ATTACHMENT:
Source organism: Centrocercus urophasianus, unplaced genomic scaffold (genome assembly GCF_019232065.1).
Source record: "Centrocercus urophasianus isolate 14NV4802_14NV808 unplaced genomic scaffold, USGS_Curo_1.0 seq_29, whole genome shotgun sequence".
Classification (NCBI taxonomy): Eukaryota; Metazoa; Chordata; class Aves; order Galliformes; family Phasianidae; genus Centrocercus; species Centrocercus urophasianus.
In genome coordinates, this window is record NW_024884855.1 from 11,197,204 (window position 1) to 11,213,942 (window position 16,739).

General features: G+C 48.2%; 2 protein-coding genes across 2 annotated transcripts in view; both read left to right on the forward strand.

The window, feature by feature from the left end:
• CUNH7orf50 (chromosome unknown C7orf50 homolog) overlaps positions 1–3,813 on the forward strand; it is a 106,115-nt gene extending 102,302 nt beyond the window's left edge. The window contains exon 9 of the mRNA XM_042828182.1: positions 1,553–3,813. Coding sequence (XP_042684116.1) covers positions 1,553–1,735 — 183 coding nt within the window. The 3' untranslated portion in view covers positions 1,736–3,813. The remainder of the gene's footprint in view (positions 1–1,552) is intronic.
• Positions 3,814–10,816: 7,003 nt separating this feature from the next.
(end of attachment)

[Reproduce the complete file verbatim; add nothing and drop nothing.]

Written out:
Source organism: Centrocercus urophasianus, unplaced genomic scaffold (genome assembly GCF_019232065.1).
Source record: "Centrocercus urophasianus isolate 14NV4802_14NV808 unplaced genomic scaffold, USGS_Curo_1.0 seq_29, whole genome shotgun sequence".
Classification (NCBI taxonomy): Eukaryota; Metazoa; Chordata; class Aves; order Galliformes; family Phasianidae; genus Centrocercus; species Centrocercus urophasianus.
In genome coordinates, this window is record NW_024884855.1 from 11,197,204 (window position 1) to 11,213,942 (window position 16,739).

General features: G+C 48.2%; 2 protein-coding genes across 2 annotated transcripts in view; both read left to right on the forward strand.

The window, feature by feature from the left end:
• CUNH7orf50 (chromosome unknown C7orf50 homolog) overlaps positions 1–3,813 on the forward strand; it is a 106,115-nt gene extending 102,302 nt beyond the window's left edge. The window contains exon 9 of the mRNA XM_042828182.1: positions 1,553–3,813. Coding sequence (XP_042684116.1) covers positions 1,553–1,735 — 183 coding nt within the window. The 3' untranslated portion in view covers positions 1,736–3,813. The remainder of the gene's footprint in view (positions 1–1,552) is intronic.
• Positions 3,814–10,816: 7,003 nt separating this feature from the next.